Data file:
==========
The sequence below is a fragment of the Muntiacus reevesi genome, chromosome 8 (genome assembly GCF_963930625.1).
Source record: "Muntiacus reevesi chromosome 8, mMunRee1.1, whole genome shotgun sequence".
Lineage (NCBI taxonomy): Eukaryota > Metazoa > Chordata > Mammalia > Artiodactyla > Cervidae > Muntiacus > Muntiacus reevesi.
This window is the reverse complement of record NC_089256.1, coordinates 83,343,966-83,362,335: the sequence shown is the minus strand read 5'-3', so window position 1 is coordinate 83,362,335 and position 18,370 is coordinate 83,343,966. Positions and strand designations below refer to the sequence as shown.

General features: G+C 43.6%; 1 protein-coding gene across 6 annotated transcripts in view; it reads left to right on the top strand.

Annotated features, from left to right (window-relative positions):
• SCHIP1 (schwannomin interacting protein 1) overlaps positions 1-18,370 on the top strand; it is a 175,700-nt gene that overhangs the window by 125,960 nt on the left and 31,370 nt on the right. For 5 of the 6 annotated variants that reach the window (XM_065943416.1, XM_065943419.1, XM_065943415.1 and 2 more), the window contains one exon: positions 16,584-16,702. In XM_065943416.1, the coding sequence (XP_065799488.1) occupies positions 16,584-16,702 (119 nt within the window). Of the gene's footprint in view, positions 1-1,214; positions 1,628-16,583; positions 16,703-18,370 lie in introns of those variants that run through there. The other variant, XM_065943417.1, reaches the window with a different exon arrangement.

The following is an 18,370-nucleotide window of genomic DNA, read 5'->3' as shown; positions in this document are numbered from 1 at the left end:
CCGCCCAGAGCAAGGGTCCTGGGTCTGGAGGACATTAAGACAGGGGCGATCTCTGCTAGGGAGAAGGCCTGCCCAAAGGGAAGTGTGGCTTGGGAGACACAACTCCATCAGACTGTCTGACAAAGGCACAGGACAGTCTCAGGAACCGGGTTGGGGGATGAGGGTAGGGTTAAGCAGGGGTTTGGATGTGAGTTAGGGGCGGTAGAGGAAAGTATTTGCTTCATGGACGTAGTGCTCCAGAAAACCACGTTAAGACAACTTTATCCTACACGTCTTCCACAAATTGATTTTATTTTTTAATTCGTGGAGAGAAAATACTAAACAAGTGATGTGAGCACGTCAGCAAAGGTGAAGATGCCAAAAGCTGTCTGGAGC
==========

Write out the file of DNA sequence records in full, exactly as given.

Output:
The sequence below is a fragment of the Muntiacus reevesi genome, chromosome 8 (genome assembly GCF_963930625.1).
Source record: "Muntiacus reevesi chromosome 8, mMunRee1.1, whole genome shotgun sequence".
Lineage (NCBI taxonomy): Eukaryota > Metazoa > Chordata > Mammalia > Artiodactyla > Cervidae > Muntiacus > Muntiacus reevesi.
This window is the reverse complement of record NC_089256.1, coordinates 83,343,966-83,362,335: the sequence shown is the minus strand read 5'-3', so window position 1 is coordinate 83,362,335 and position 18,370 is coordinate 83,343,966. Positions and strand designations below refer to the sequence as shown.

General features: G+C 43.6%; 1 protein-coding gene across 6 annotated transcripts in view; it reads left to right on the top strand.

Annotated features, from left to right (window-relative positions):
• SCHIP1 (schwannomin interacting protein 1) overlaps positions 1-18,370 on the top strand; it is a 175,700-nt gene that overhangs the window by 125,960 nt on the left and 31,370 nt on the right. For 5 of the 6 annotated variants that reach the window (XM_065943416.1, XM_065943419.1, XM_065943415.1 and 2 more), the window contains one exon: positions 16,584-16,702. In XM_065943416.1, the coding sequence (XP_065799488.1) occupies positions 16,584-16,702 (119 nt within the window). Of the gene's footprint in view, positions 1-1,214; positions 1,628-16,583; positions 16,703-18,370 lie in introns of those variants that run through there. The other variant, XM_065943417.1, reaches the window with a different exon arrangement.

The following is an 18,370-nucleotide window of genomic DNA, read 5'->3' as shown; positions in this document are numbered from 1 at the left end:
CCGCCCAGAGCAAGGGTCCTGGGTCTGGAGGACATTAAGACAGGGGCGATCTCTGCTAGGGAGAAGGCCTGCCCAAAGGGAAGTGTGGCTTGGGAGACACAACTCCATCAGACTGTCTGACAAAGGCACAGGACAGTCTCAGGAACCGGGTTGGGGGATGAGGGTAGGGTTAAGCAGGGGTTTGGATGTGAGTTAGGGGCGGTAGAGGAAAGTATTTGCTTCATGGACGTAGTGCTCCAGAAAACCACGTTAAGACAACTTTATCCTACACGTCTTCCACAAATTGATTTTATTTTTTAATTCGTGGAGAGAAAATACTAAACAAGTGATGTGAGCACGTCAGCAAAGGTGAAGATGCCAAAAGCTGTCTGGAGC